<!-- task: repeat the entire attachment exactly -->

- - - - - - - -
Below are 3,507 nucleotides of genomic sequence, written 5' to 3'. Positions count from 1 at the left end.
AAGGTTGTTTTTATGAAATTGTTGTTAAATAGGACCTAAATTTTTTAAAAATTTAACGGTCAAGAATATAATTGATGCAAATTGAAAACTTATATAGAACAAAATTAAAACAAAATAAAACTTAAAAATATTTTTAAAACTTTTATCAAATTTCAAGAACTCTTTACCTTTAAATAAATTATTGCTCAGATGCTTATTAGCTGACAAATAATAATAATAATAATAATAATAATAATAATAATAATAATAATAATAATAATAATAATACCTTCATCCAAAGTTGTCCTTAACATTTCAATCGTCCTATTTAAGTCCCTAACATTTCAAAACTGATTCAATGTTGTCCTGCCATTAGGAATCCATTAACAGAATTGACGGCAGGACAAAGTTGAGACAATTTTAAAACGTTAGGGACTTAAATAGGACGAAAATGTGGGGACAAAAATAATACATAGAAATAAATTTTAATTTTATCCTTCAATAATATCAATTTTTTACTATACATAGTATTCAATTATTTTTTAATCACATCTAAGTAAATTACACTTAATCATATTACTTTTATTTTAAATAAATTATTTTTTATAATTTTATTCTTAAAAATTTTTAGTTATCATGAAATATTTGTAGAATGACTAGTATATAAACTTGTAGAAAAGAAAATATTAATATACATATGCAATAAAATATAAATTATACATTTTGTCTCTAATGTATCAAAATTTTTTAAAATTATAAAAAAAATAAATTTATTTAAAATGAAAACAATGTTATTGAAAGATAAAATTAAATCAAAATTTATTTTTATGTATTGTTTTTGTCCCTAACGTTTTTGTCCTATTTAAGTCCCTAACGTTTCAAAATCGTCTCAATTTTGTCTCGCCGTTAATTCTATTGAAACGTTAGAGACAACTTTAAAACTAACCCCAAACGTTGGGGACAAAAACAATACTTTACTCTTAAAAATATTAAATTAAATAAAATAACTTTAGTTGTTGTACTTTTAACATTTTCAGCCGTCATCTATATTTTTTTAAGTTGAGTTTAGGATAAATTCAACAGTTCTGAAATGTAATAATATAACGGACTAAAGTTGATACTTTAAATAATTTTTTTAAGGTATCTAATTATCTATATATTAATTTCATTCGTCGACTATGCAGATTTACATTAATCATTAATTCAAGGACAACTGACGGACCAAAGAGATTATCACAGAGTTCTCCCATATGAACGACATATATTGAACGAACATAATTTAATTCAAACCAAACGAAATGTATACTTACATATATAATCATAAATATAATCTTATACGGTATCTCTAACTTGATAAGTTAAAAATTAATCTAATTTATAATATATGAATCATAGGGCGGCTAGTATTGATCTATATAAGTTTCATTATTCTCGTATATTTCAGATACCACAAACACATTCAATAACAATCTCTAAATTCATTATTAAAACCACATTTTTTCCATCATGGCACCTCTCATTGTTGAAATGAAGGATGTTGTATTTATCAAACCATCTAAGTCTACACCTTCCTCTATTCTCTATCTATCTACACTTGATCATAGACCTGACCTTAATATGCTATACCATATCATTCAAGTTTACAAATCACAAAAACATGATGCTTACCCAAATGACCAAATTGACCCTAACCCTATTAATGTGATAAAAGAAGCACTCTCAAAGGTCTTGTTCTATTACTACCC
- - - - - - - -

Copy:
Below are 3,507 nucleotides of genomic sequence, written 5' to 3'. Positions count from 1 at the left end.
AAGGTTGTTTTTATGAAATTGTTGTTAAATAGGACCTAAATTTTTTAAAAATTTAACGGTCAAGAATATAATTGATGCAAATTGAAAACTTATATAGAACAAAATTAAAACAAAATAAAACTTAAAAATATTTTTAAAACTTTTATCAAATTTCAAGAACTCTTTACCTTTAAATAAATTATTGCTCAGATGCTTATTAGCTGACAAATAATAATAATAATAATAATAATAATAATAATAATAATAATAATAATAATAATAATAATACCTTCATCCAAAGTTGTCCTTAACATTTCAATCGTCCTATTTAAGTCCCTAACATTTCAAAACTGATTCAATGTTGTCCTGCCATTAGGAATCCATTAACAGAATTGACGGCAGGACAAAGTTGAGACAATTTTAAAACGTTAGGGACTTAAATAGGACGAAAATGTGGGGACAAAAATAATACATAGAAATAAATTTTAATTTTATCCTTCAATAATATCAATTTTTTACTATACATAGTATTCAATTATTTTTTAATCACATCTAAGTAAATTACACTTAATCATATTACTTTTATTTTAAATAAATTATTTTTTATAATTTTATTCTTAAAAATTTTTAGTTATCATGAAATATTTGTAGAATGACTAGTATATAAACTTGTAGAAAAGAAAATATTAATATACATATGCAATAAAATATAAATTATACATTTTGTCTCTAATGTATCAAAATTTTTTAAAATTATAAAAAAAATAAATTTATTTAAAATGAAAACAATGTTATTGAAAGATAAAATTAAATCAAAATTTATTTTTATGTATTGTTTTTGTCCCTAACGTTTTTGTCCTATTTAAGTCCCTAACGTTTCAAAATCGTCTCAATTTTGTCTCGCCGTTAATTCTATTGAAACGTTAGAGACAACTTTAAAACTAACCCCAAACGTTGGGGACAAAAACAATACTTTACTCTTAAAAATATTAAATTAAATAAAATAACTTTAGTTGTTGTACTTTTAACATTTTCAGCCGTCATCTATATTTTTTTAAGTTGAGTTTAGGATAAATTCAACAGTTCTGAAATGTAATAATATAACGGACTAAAGTTGATACTTTAAATAATTTTTTTAAGGTATCTAATTATCTATATATTAATTTCATTCGTCGACTATGCAGATTTACATTAATCATTAATTCAAGGACAACTGACGGACCAAAGAGATTATCACAGAGTTCTCCCATATGAACGACATATATTGAACGAACATAATTTAATTCAAACCAAACGAAATGTATACTTACATATATAATCATAAATATAATCTTATACGGTATCTCTAACTTGATAAGTTAAAAATTAATCTAATTTATAATATATGAATCATAGGGCGGCTAGTATTGATCTATATAAGTTTCATTATTCTCGTATATTTCAGATACCACAAACACATTCAATAACAATCTCTAAATTCATTATTAAAACCACATTTTTTCCATCATGGCACCTCTCATTGTTGAAATGAAGGATGTTGTATTTATCAAACCATCTAAGTCTACACCTTCCTCTATTCTCTATCTATCTACACTTGATCATAGACCTGACCTTAATATGCTATACCATATCATTCAAGTTTACAAATCACAAAAACATGATGCTTACCCAAATGACCAAATTGACCCTAACCCTATTAATGTGATAAAAGAAGCACTCTCAAAGGTCTTGTTCTATTACTACCC